The Nations in Transit 2017 report by Freedom House notes that in 2017, more than half of the 29 countries in the report had declines in their Democracy Scores: 18 countries’ scores dropped.  This is the second biggest decline in the survey’s history, almost as large as the drop following the 2008 global financial crisis, according to the report. 

For the first time since 1995, there are now more Consolidated Authoritarian Regimes than Consolidated Democracies.

The report notes that Kyrgyzstan fell back in to the category of Consolidated Authoritarian Regimes, a category it had left after competitive parliamentary elections in 2011.

One benchmark for distinguishing between democratic and nondemocratic systems is the ability of voters to change their leadership through elections. In the last two years, Kyrgyzstan has shifted from presidential to parliamentary systems in an attempt to make such political change harder to achieve.

Kyrgyz President Almazbek Atambayev argued that constitutional revisions were needed to bolster the democratic power of parliaments in a region where strongman syndrome is endemic.  But the actual effect of the reforms will be to entrench the president’s party and an oligarchic elite even further.

Kyrgyzstan falls near the threshold for designation as a consolidated authoritarian regime in the Nations in Transit methodology, but it retains a measure of political pluralism that prevents total domination by one person or group. 

In Kyrgyzstan, the constitutional reform was not on the agenda at all in the fall 2015 general elections. The president raised it only several months later, after the parliament had already convened. When the governing coalition declined to take up Atambayev’s proposal in parliament in October 2016, Atambayev pulled strings to force the coalition’s collapse and install a more pliant alliance that supported the referendum.

The constitutional changes in Kyrgyzstan were reportedly more of a deal among a number of groups in the elite, most importantly President Atambayev and his Social Democratic Party of Kyrgyzstan (SDPK). The revisions actually do not weaken the presidency much at all: what they do is reduce the independence of the judiciary and increase the control of the prime minister over the governmental coalition.  It will be much more difficult for dissenting factions within the ruling coalition to break away, and the prime minister will enjoy greater control over local governments, at the expense of local elected officials.  The changes will effectively bolster the position of an oligarchic ruling class with little popularity or legitimacy.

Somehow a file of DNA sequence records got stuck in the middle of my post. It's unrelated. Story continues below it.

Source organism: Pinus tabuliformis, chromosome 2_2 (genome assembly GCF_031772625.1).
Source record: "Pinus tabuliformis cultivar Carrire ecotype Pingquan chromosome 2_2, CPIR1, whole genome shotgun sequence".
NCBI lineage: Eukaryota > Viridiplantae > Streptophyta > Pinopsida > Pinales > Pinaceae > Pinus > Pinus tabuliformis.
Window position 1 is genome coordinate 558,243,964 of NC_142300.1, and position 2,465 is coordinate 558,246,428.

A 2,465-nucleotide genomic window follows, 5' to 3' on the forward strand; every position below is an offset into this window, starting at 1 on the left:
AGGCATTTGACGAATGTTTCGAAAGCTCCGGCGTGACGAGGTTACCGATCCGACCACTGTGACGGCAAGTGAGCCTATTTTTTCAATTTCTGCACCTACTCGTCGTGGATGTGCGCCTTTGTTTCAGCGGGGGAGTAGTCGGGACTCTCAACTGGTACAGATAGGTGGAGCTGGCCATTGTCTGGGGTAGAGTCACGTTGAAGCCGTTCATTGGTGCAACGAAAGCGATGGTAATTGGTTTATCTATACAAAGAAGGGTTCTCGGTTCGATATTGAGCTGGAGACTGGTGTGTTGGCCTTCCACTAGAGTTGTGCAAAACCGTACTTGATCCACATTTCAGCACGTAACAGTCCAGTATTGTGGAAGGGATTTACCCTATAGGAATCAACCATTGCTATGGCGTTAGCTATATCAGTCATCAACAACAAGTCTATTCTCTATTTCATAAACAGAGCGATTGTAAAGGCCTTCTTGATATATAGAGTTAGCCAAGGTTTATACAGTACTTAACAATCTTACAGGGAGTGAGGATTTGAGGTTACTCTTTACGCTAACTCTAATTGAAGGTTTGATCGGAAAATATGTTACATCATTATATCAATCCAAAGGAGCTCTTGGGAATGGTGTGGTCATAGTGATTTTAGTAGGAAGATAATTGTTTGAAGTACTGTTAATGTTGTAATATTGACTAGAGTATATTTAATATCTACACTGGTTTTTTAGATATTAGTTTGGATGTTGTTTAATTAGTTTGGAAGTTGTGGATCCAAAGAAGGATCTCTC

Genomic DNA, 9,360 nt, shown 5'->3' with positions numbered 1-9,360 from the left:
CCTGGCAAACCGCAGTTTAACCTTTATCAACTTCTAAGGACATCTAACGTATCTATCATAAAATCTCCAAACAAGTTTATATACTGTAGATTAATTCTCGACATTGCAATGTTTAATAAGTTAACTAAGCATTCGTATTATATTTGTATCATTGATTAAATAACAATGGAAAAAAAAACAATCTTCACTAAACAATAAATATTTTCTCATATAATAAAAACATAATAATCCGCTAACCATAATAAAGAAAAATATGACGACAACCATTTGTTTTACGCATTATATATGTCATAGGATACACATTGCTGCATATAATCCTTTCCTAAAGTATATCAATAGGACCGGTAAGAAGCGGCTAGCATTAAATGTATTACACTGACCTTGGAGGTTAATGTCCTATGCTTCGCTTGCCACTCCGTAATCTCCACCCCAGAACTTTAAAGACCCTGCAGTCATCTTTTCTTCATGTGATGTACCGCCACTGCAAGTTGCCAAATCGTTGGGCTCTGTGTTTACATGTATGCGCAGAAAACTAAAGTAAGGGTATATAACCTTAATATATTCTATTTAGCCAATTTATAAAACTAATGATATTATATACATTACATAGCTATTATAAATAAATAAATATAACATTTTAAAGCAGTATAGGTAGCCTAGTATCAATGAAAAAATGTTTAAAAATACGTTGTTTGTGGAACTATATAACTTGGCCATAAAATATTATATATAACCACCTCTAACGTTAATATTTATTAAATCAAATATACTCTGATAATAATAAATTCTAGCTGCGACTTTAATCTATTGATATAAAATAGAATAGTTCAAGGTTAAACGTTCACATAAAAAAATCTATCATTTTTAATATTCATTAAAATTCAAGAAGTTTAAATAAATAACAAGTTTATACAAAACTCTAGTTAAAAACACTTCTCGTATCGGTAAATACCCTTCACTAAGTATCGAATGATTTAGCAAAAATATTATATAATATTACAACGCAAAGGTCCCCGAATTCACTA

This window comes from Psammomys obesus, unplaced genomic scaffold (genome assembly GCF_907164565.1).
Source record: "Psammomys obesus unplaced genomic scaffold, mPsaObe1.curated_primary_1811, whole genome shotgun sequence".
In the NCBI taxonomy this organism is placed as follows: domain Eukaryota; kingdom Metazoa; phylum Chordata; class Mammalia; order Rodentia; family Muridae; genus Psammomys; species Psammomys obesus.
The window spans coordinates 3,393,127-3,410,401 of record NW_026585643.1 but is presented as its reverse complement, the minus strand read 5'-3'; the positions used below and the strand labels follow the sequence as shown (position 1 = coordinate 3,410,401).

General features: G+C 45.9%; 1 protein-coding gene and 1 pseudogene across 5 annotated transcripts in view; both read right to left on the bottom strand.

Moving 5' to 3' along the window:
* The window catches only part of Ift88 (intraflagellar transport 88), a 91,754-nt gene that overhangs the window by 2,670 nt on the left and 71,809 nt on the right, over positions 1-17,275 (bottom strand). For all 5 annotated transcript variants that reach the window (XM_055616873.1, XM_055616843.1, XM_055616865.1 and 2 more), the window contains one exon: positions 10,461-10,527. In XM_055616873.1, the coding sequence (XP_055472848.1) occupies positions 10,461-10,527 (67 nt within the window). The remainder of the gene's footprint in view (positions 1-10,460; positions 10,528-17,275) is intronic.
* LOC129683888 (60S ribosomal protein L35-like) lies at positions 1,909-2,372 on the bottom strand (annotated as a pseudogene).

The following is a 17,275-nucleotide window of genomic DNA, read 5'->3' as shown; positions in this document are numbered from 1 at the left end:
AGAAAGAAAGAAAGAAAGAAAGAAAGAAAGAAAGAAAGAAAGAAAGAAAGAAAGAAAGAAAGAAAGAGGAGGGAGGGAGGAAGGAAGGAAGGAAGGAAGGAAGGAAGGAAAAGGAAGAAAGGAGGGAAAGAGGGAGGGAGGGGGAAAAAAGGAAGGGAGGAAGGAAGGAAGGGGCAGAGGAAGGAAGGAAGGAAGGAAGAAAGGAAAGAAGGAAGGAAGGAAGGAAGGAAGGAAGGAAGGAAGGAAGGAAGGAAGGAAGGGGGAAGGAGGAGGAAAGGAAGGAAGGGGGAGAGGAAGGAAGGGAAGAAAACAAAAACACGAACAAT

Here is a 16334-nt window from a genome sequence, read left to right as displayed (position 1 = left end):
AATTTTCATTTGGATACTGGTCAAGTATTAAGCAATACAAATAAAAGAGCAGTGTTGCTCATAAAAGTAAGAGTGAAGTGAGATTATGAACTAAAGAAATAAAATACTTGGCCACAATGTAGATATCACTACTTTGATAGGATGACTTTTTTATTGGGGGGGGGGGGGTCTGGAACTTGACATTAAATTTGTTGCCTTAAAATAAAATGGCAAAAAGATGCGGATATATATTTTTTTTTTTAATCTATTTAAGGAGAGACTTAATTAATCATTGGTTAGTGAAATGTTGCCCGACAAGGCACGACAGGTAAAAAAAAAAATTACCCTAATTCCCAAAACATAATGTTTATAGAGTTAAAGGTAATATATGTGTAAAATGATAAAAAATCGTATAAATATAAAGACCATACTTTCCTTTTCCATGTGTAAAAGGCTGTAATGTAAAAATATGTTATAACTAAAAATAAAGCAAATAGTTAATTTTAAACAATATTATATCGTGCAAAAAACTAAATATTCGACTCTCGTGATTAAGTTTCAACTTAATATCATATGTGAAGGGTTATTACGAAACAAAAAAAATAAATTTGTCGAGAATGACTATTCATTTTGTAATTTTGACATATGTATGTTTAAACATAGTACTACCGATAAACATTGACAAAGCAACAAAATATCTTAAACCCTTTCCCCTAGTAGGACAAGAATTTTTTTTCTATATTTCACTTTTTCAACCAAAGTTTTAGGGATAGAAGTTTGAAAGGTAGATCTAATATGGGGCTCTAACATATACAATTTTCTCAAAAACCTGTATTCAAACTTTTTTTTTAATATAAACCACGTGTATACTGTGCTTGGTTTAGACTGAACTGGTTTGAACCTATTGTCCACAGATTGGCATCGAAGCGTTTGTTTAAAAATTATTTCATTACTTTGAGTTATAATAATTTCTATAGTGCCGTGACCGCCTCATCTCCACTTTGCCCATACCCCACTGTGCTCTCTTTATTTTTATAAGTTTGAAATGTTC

The Nations in Transit project began in 1995 with a number of baseline assumptions.  One of them was that the countries included in the survey were in transition, but that their movement was unidirectional: Freed from dictatorship, they were leaving their past behind and moving, some slowly, others with haste, toward liberal democracy.  Although there was still a broad range of regime types even a decade later—9 of the 29 countries were “consolidated democracies” in 2007 while 5 were “consolidated authoritarian regimes”—the accession of the Central European countries to the European Union seemed to support the assumption that once a country had achieved democracy, it would stay at that end of the scale.

Current conditions present a very different picture. The number of consolidated authoritarian regimes has increased to 8, and the number of consolidated democracies has dropped to 7. Nearly all of the consolidated democracies have shown deterioration in the rule of law and adherence to democratic values.